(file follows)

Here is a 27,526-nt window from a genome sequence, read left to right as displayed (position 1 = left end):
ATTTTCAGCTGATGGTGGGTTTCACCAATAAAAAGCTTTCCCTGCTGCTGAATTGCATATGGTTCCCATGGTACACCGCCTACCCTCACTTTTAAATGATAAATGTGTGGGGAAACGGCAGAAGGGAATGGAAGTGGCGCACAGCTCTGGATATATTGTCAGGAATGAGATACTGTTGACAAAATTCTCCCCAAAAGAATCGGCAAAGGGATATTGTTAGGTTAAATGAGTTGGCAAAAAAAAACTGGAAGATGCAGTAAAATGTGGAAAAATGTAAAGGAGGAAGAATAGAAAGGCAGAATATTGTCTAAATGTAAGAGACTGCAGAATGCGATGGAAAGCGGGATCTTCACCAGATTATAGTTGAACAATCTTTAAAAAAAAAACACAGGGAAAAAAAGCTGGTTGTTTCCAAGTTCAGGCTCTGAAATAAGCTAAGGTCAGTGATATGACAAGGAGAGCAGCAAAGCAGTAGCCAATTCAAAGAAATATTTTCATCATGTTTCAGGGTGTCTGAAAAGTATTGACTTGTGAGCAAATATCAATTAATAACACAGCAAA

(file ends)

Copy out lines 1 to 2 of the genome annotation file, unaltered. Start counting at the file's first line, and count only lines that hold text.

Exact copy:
Here is a 27,526-nt window from a genome sequence, read left to right as displayed (position 1 = left end):
ATTTTCAGCTGATGGTGGGTTTCACCAATAAAAAGCTTTCCCTGCTGCTGAATTGCATATGGTTCCCATGGTACACCGCCTACCCTCACTTTTAAATGATAAATGTGTGGGGAAACGGCAGAAGGGAATGGAAGTGGCGCACAGCTCTGGATATATTGTCAGGAATGAGATACTGTTGACAAAATTCTCCCCAAAAGAATCGGCAAAGGGATATTGTTAGGTTAAATGAGTTGGCAAAAAAAAACTGGAAGATGCAGTAAAATGTGGAAAAATGTAAAGGAGGAAGAATAGAAAGGCAGAATATTGTCTAAATGTAAGAGACTGCAGAATGCGATGGAAAGCGGGATCTTCACCAGATTATAGTTGAACAATCTTTAAAAAAAAAACACAGGGAAAAAAAGCTGGTTGTTTCCAAGTTCAGGCTCTGAAATAAGCTAAGGTCAGTGATATGACAAGGAGAGCAGCAAAGCAGTAGCCAATTCAAAGAAATATTTTCATCATGTTTCAGGGTGTCTGAAAAGTATTGACTTGTGAGCAAATATCAATTAATAACACAGCAAA